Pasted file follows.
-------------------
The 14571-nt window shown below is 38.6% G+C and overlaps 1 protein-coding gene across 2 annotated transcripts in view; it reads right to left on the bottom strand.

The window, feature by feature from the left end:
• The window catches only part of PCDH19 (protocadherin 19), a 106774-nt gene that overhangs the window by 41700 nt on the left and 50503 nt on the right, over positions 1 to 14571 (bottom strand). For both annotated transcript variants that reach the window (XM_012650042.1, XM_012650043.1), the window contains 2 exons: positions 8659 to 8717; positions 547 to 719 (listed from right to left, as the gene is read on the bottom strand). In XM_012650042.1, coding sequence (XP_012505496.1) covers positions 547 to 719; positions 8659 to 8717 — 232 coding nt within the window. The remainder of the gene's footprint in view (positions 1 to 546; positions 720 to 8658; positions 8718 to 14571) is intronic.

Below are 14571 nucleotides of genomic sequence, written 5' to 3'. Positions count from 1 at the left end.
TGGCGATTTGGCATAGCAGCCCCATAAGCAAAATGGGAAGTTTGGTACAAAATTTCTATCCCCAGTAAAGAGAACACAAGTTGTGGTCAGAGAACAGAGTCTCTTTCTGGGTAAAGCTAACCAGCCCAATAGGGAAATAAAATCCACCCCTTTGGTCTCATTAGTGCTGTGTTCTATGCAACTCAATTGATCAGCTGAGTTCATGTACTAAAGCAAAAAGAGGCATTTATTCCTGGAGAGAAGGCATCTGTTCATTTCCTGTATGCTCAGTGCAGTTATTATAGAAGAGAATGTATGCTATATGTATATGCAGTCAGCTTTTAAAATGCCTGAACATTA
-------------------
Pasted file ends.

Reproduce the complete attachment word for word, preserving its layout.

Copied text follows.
The 14571-nt window shown below is 38.6% G+C and overlaps 1 protein-coding gene across 2 annotated transcripts in view; it reads right to left on the bottom strand.

The window, feature by feature from the left end:
• The window catches only part of PCDH19 (protocadherin 19), a 106774-nt gene that overhangs the window by 41700 nt on the left and 50503 nt on the right, over positions 1 to 14571 (bottom strand). For both annotated transcript variants that reach the window (XM_012650042.1, XM_012650043.1), the window contains 2 exons: positions 8659 to 8717; positions 547 to 719 (listed from right to left, as the gene is read on the bottom strand). In XM_012650042.1, coding sequence (XP_012505496.1) covers positions 547 to 719; positions 8659 to 8717 — 232 coding nt within the window. The remainder of the gene's footprint in view (positions 1 to 546; positions 720 to 8658; positions 8718 to 14571) is intronic.

Below are 14571 nucleotides of genomic sequence, written 5' to 3'. Positions count from 1 at the left end.
TGGCGATTTGGCATAGCAGCCCCATAAGCAAAATGGGAAGTTTGGTACAAAATTTCTATCCCCAGTAAAGAGAACACAAGTTGTGGTCAGAGAACAGAGTCTCTTTCTGGGTAAAGCTAACCAGCCCAATAGGGAAATAAAATCCACCCCTTTGGTCTCATTAGTGCTGTGTTCTATGCAACTCAATTGATCAGCTGAGTTCATGTACTAAAGCAAAAAGAGGCATTTATTCCTGGAGAGAAGGCATCTGTTCATTTCCTGTATGCTCAGTGCAGTTATTATAGAAGAGAATGTATGCTATATGTATATGCAGTCAGCTTTTAAAATGCCTGAACATTA